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March 18 - Susenyos is formally crowned Emperor of Ethiopia.



July - English ship Mary and Margaret captained by Christopher Newport leaves England bound for Jamestown, Virginia.

Year end - Jamestown: Christopher Newport returns to England carrying cargo with "tryals of Pitch, Tarre, Glasse, Frankincense, Sope Ashes ..."


May 14 - Protestant Union is founded in Auhausen. It was formed after the Holy Roman Emperor and Duke Maximilian I of Bavaria reestablished Roman Catholicism in Donauwörth in 1607 and after a majority of the Reichstag had decided in 1608 that the renewal of the Peace of Augsburg of 1555 should be conditional upon the restoration of all church land appropriated since 1552. The Protestant Princes met in Auhausen, near Nördlingen and on May 14, 1608, formed a military league under the leadership of Frederick IV of the Palatinate. In response, the Catholic League was formed in the following year, headed by Duke Maximilian of Bavaria.

Members included the Palatinate, Anhalt, Neuburg, Württemberg, Baden-Durlach, Ansbach, Bayreuth, Hesse-Kassel, Brandenburg, Ulm, Strasbourg and Nürnberg.

The Protestant Union was weakened from the start by the non-participation of several powerful Protestant rulers, such as the Elector of Saxony. The Union was also beset by internal strife between its Lutheran and Calvinist members.


Old Bushmills Distillery is founded in Bushmills, County Antrim, Ireland.


Francesco Maria Guazzo, a member of one of the oldest of the Catholic Ambrosian orders, published the Compendium Maleficarum. It was widely regarded among his contemporaries as the authoritative manuscript on Witchcraft. Within his text, Guazzo discusses witches’ pacts with the devil, detailed descriptions of witches’ powers and poisons and also prepared his classification of the demons based on a previous work by Michael Psellus.

In this work, Guazzo was greatly influenced by Duke Charles III of Lorraine’s leading lawyer and demonologist, Nicholas Remy (Remy produced one of the most important early works on demonology and witchcraft in 1595 CE, Daemonolatreiae libri tres, and claimed to have sentenced to death over 900 people during witch trials between 1582–1592).


In late August 1608 Caravaggio was arrested and imprisoned. The circumstances surrounding this abrupt change of fortune have long been a matter of speculation, but recent investigation has revealed it to have been the result of yet another brawl, during which the door of a house was battered down and a knight seriously wounded. By December he had been expelled from the Order "as a foul and rotten member."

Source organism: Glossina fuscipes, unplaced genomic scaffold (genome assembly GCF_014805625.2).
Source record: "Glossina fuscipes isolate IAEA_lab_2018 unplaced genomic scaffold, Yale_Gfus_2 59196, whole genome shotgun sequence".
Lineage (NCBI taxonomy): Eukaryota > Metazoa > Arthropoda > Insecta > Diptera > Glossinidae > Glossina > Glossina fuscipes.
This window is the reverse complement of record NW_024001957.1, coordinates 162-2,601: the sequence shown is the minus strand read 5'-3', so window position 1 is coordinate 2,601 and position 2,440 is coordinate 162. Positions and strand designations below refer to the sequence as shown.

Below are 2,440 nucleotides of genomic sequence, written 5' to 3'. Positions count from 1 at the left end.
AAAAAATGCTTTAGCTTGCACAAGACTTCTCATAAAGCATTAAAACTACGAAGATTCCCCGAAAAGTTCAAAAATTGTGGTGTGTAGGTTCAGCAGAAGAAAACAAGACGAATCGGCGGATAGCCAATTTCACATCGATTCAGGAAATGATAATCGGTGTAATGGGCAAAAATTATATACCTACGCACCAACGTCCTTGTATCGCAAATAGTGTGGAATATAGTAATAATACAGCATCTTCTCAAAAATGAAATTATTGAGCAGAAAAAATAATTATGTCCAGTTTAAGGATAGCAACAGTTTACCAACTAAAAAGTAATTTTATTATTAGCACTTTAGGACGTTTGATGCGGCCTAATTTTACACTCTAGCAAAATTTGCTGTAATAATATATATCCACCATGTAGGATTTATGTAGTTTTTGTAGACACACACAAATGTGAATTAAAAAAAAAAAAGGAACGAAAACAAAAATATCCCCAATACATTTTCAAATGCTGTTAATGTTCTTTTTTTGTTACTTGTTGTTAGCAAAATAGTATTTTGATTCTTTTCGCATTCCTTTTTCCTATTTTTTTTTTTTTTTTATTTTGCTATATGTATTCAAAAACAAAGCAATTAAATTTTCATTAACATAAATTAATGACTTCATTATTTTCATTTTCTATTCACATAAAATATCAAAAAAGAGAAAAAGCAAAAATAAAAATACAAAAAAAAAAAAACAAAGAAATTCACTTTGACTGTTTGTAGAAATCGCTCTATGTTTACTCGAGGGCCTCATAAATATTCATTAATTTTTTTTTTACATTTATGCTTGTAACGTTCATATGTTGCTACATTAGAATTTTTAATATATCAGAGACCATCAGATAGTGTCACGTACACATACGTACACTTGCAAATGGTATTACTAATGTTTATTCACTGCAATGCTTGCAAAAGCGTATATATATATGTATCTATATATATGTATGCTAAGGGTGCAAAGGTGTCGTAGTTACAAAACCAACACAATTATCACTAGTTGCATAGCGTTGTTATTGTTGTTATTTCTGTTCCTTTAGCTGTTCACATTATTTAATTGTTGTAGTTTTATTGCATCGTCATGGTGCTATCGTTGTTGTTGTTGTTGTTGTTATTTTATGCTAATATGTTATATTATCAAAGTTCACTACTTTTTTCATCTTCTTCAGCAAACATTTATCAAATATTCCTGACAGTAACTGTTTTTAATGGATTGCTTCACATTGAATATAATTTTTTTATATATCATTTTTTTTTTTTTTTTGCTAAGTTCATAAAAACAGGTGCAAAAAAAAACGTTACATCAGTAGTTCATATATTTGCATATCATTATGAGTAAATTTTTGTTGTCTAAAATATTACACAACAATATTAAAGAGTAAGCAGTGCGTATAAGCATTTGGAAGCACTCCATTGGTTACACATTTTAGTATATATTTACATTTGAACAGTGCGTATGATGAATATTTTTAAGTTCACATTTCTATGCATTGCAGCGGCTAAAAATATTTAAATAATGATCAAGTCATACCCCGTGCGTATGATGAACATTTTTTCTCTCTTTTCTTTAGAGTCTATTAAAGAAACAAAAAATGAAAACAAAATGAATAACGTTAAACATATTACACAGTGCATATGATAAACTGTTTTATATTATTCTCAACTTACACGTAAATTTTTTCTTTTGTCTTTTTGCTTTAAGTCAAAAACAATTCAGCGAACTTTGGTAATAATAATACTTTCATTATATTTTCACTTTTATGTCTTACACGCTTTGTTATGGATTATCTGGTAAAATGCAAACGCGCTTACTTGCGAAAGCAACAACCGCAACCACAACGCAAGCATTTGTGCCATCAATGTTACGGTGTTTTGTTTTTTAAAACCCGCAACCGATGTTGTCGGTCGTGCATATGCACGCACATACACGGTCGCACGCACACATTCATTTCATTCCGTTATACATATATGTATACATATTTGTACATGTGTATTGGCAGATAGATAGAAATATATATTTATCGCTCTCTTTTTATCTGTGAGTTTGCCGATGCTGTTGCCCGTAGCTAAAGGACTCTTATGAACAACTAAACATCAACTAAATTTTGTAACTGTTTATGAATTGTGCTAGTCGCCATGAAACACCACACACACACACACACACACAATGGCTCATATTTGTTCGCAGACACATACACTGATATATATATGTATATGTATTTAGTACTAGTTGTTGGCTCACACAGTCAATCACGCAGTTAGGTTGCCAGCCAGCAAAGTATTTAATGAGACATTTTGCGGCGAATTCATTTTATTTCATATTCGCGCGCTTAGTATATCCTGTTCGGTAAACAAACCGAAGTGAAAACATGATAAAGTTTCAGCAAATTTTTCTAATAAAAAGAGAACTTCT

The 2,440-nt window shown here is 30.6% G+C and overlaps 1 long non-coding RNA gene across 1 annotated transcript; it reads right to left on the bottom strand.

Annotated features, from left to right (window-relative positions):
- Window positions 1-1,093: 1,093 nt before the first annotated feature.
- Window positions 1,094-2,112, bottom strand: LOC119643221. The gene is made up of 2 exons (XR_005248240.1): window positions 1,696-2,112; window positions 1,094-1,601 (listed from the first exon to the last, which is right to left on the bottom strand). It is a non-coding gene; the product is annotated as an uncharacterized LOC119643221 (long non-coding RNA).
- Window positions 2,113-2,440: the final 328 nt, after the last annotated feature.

Before the expulsion Caravaggio had escaped to Sicily and the company of his old friend Mario Minniti, who was now married and living in Syracuse. Together they set off on what amounted to a triumphal tour from Syracuse to Messina and on to the island capital, Palermo. In each city Caravaggio continued to win prestigious and well-paid commissions.


October 2 - Dutch lens maker Hans Lippershey demonstrates the first telescope in the Dutch parliament. Credit for the invention of the telescope is given to Hans Lippershey, Zacharis Janssen and Jacob Metius.

First cheques come to use in Netherlands.


September 21 - Founding of the University of Oviedo, Spain.


August 24 - The first official English representative to India lands at Surat.


Fakhr-al-Din of the Chouf district, forged an alliance with the Italian Grand Duchy of Tuscany. The alliance contained both a public economic section and a secret military one.

§North America


July 3 - Quebec City founded by Samuel de Champlain.

§United States

January - At Jamestown, Virginia, Christopher Newport returns in a ship with the first supply and about 100 new settlers: he finds only 38 survivors.

January - Jamestown: Powhatan releases John Smith.

January 7 - Fire destroys "all the houses in the fort" at Jamestown, Virginia. The fort is repaired in March.

April 10 - Jamestown: Christopher Newport again sails for England.

July 30 - At Ticonderoga (now Crown Point, New York), Samuel de Champlain shoots and kills two Iroquois chiefs. This was to set the tone for French-Iroquois relations for the next one hundred years.

September 10 - John Smith is elected council president of Jamestown, and begins expanding the fort.

October 1 - At Jamestown, a second supply ship, the Mary and Margaret, arrives with Christopher Newport, including 70 settlers, bringing the population back up to 120; the passengers include 8 glassmen.

The incident in which Mataoka--Pocahontas may have saved John Smith's life occurred when she warned the English that Wahunsenacawh, who had tired of them, was about to attack.


Swedish troops enter Moscow.

§Southeast Asia

§Burma (Modern Myanmar)

De Brito and his men removed the Dhammazedi bell from the Shwedagon Pagoda and rolled it down Singuttara Hill to a raft on the Pazundaung Creek. From here, the bell was hauled by elephants to the Bago River. The bell and raft were lashed to de Brito's flagship for the journey across the river to Syriam, to be melted down and made into ships' cannons. The load proved to be too heavy however: at the confluence of the Bago and Yangon Rivers, off what is now known as Monkey Point, the raft broke up and the bell went to the bottom, taking de Brito's ship with it.


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Page last modified on September 04, 2016, at 02:56 PM